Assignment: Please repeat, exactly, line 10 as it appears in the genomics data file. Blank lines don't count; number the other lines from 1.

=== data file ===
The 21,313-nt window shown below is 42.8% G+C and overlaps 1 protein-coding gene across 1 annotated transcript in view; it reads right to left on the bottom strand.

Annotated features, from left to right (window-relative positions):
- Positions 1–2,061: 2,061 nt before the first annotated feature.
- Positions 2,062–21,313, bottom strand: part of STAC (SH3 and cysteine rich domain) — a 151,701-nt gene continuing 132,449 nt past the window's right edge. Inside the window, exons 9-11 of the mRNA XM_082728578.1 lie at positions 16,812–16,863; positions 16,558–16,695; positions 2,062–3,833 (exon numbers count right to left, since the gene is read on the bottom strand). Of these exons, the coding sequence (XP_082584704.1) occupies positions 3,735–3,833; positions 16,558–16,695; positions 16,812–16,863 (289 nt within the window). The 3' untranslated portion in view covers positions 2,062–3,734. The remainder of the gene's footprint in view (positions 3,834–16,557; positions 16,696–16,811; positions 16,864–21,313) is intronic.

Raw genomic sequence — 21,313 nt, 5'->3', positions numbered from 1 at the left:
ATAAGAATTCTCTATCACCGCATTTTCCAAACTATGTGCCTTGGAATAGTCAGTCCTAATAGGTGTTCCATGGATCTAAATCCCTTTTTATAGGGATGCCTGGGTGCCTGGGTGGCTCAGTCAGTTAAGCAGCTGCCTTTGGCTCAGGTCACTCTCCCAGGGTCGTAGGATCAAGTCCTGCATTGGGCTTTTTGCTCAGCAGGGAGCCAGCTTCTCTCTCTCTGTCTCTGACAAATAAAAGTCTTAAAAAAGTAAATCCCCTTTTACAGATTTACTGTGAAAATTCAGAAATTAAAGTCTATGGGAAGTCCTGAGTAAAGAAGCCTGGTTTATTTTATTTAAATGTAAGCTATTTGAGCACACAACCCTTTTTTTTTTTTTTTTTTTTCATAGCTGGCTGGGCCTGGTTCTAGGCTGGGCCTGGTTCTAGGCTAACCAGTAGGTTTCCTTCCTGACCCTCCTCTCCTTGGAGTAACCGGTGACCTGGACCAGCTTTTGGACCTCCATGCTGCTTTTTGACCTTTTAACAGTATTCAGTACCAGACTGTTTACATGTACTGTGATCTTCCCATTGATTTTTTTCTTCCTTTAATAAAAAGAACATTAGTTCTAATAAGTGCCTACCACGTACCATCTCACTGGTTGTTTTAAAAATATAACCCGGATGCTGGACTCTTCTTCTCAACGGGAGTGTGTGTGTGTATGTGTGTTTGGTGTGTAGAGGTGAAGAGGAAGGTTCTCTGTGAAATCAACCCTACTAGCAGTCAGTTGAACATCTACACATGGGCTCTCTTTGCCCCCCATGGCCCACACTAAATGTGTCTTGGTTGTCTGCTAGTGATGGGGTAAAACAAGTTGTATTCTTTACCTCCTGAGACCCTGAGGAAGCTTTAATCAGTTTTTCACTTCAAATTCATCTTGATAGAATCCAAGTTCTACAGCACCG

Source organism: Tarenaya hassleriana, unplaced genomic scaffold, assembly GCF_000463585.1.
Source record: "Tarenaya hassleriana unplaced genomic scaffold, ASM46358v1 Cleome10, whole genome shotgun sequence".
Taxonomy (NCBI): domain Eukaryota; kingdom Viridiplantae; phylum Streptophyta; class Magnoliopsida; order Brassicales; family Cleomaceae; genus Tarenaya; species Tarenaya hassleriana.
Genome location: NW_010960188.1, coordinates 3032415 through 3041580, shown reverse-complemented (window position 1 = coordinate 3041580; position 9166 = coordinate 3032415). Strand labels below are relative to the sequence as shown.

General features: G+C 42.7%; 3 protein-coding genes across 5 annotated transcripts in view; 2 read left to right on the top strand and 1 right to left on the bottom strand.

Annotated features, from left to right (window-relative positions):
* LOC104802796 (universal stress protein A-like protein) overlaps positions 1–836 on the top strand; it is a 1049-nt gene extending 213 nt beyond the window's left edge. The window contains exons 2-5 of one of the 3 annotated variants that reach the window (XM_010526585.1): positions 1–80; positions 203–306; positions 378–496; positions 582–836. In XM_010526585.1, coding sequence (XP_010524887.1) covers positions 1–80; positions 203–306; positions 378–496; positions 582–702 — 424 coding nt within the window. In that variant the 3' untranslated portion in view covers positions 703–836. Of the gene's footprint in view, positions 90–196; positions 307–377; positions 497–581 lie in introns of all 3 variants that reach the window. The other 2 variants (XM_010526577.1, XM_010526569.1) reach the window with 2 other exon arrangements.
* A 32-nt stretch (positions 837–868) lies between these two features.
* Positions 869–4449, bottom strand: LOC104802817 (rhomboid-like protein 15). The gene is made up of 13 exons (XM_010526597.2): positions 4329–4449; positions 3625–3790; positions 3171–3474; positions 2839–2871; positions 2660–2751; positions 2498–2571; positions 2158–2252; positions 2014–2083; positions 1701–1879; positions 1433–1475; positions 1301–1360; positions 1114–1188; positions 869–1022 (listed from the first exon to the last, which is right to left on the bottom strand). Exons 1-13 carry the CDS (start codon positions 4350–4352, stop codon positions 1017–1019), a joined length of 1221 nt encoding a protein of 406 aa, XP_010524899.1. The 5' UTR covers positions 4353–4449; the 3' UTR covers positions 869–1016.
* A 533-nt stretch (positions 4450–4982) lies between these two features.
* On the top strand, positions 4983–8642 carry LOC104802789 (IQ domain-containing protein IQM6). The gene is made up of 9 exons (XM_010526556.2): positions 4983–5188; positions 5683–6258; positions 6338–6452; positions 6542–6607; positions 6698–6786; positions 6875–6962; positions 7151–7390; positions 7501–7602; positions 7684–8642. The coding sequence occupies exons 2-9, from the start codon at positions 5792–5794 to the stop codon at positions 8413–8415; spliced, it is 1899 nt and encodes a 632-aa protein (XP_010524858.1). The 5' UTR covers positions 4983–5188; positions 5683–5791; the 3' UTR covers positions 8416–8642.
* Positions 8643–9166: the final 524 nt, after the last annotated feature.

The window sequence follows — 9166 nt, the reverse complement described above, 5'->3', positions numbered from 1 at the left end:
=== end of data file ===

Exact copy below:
Genome location: NW_010960188.1, coordinates 3032415 through 3041580, shown reverse-complemented (window position 1 = coordinate 3041580; position 9166 = coordinate 3032415). Strand labels below are relative to the sequence as shown.